The digital development has changed the way we watch movies; Netflix, iTunes and other on-demand-services has given us endless options to pick and choose according to our preferences. We are far away from the time when we used to go into an actual physical shop to rent VCR-movies (millennials – sounds odd, huh? google ‘videocassette recorders’), and if we ended up with a bad movie we couldn’t just swipe to another one, unless we put our shoes on and went back to the store. While the online world has made consumer’s life much easier, video-on-demand, private copying and piracy has made the screenwriters and directors reality much more complex, making it even harder for them to claim a fair payment for their work as it is being shared and disseminated online and across borders.
I am sure many remember the romantic movie Notting Hill about the bookshop owner (Hugh Grant) and the famous film star (Julia Roberts) who enters his shop. I bet few know though (I recently learned) that while the movie won countless awards and became a huge international success, the Director Roger Mitchell did not benefit from the profit made by the producers and broadcasters. We might think that directors and screenwriters, whose work has been successful, are thriving in wealth and fame. This perception could not be further from reality, in fact many of them cannot make a living of their work and get exploited as they get paid a lump sum before the product is final and the value of their work is known.
European laws that regulate audiovisual authors’ rights, for example copyright, cable and satellite, were put in place in early 90’s and 21th century. The digital evolution has moved way beyond what could have been foreseen ten to 20 years ago, leaving a gap between legal protection and the reality we live in. In the specific case of directors and screenwriters it is unreasonable expecting them to understand the in’s and out’s of how digital development impacts on their rights as creators. On the other hand, organisations that represent them such as the Society of Audiovisual Authors are better placed to make sense of the consequences of technology.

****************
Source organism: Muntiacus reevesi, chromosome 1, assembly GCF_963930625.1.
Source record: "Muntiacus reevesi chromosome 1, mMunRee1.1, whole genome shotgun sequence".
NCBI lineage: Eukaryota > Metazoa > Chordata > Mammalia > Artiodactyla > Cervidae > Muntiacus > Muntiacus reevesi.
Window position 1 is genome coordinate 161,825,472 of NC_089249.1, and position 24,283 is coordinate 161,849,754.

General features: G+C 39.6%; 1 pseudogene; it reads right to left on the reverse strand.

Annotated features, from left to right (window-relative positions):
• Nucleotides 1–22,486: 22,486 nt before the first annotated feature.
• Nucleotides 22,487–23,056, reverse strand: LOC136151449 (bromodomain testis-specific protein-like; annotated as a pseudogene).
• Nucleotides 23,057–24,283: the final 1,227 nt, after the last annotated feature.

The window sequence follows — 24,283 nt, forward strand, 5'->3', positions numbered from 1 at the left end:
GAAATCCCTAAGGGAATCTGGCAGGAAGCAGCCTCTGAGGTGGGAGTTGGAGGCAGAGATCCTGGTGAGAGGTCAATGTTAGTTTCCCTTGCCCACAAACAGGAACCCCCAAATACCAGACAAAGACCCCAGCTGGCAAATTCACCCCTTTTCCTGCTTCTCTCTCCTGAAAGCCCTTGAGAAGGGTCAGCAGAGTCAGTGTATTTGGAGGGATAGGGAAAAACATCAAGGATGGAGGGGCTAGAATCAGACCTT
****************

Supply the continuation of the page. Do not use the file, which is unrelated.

In order for our laws to keep up with the fast pace tech development we need to, not only regulate for today’s reality, but also try to anticipate where we might be in the future to make sure our systems are tech-neutral over time. When I was about to replace my old and slow MacBook, my friend wisely encouraged me to take into account not only what I am currently using it for but to also look to how I might be using it in the future, as a new one would come with more capacity and thereby more possibilities. I like the idea of anticipating possibilities, while of course minding the pitfalls on the way. (By the way, if you – like me – is fascinated by the future of tech, I recommend you to watch Black Mirror and Dark Net online to learn more.)
Audiovisual digital development is not only a matter of old VCR-tapes being replaced by thousand of new online TV-channels, nor is it just about screenwriters and directors right to get fairly paid for their work. It is about giving creative people the possibility to make a living of what they are best at – telling stories. I am sure we can all relate to the feeling of being mesmerised watching an amazing film play out on the screen. Story-telling – in different languages from across Europe – is a part of our cultural diversity, and diversity is our most powerful weapon to fight against nationalism and extremism (read filmmakers own statement at the Cannes festival).
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